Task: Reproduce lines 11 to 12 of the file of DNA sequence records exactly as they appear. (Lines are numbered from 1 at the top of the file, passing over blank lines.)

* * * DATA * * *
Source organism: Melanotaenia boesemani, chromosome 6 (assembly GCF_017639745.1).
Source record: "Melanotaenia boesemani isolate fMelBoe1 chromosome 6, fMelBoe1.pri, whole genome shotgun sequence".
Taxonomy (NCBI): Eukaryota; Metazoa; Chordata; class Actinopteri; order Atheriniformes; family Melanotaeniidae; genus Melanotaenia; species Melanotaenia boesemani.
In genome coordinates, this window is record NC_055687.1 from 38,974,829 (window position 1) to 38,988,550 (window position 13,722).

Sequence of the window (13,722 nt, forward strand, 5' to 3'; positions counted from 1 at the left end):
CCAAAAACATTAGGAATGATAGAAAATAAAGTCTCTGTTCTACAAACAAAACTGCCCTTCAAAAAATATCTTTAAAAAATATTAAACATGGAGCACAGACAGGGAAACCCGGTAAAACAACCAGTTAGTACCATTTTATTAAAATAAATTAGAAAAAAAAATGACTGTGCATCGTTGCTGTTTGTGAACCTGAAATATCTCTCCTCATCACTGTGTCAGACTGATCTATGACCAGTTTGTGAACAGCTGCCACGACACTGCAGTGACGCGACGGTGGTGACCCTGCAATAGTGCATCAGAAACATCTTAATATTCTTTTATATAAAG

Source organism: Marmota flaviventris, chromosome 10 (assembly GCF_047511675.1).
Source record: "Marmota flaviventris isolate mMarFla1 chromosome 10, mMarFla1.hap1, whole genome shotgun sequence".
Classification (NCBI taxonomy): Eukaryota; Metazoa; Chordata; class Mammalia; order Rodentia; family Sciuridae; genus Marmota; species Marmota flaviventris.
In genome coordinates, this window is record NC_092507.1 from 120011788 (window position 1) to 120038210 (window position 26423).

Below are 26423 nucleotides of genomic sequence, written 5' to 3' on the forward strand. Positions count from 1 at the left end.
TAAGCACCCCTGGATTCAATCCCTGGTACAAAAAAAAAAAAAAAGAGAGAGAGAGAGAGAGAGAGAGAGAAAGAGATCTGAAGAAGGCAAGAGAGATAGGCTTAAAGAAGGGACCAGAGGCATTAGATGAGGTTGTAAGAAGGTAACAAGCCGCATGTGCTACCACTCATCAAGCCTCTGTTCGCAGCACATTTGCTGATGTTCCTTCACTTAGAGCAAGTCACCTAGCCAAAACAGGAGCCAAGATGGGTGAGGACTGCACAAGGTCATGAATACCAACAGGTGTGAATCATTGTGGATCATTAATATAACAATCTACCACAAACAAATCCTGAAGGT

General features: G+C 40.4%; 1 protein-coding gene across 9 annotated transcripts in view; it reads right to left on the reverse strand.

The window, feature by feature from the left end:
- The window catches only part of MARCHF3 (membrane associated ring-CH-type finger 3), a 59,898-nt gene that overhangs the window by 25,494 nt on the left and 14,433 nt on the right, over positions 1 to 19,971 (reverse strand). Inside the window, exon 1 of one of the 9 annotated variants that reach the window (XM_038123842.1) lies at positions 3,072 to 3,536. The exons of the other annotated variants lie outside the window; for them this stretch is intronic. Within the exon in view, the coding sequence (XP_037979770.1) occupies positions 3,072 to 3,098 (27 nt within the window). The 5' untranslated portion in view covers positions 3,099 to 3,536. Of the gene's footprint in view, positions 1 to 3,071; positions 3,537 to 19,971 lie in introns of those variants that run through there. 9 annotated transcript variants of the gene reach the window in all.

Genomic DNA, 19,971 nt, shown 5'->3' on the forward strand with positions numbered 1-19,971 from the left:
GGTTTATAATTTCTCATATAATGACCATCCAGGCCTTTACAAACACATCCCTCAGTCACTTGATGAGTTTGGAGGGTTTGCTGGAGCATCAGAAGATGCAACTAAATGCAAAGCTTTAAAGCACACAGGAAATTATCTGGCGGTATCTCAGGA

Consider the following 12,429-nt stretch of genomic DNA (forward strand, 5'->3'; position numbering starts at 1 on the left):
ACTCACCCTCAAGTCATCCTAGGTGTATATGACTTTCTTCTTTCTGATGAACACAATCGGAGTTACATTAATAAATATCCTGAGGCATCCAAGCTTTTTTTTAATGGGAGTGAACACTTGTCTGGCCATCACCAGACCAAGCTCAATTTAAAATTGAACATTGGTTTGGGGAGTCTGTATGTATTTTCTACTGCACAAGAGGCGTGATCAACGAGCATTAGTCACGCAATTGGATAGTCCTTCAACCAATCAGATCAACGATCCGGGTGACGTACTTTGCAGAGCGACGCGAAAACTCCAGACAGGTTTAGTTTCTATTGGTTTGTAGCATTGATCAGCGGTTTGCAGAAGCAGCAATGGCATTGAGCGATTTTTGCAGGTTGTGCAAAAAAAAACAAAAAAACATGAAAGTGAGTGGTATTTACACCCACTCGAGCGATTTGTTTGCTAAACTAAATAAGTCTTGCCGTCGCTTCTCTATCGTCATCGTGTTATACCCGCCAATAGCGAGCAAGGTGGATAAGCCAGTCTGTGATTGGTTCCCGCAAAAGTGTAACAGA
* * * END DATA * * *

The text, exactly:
Below are 26423 nucleotides of genomic sequence, written 5' to 3' on the forward strand. Positions count from 1 at the left end.
TAAGCACCCCTGGATTCAATCCCTGGTACAAAAAAAAAAAAAAAGAGAGAGAGAGAGAGAGAGAGAGAGAAAGAGATCTGAAGAAGGCAAGAGAGATAGGCTTAAAGAAGGGACCAGAGGCATTAGATGAGGTTGTAAGAAGGTAACAAGCCGCATGTGCTACCACTCATCAAGCCTCTGTTCGCAGCACATTTGCTGATGTTCCTTCACTTAGAGCAAGTCACCTAGCCAAAACAGGAGCCAAGATGGGTGAGGACTGCACAAGGTCATGAATACCAACAGGTGTGAATCATTGTGGATCATTAATATAACAATCTACCACAAACAAATCCTGAAGGT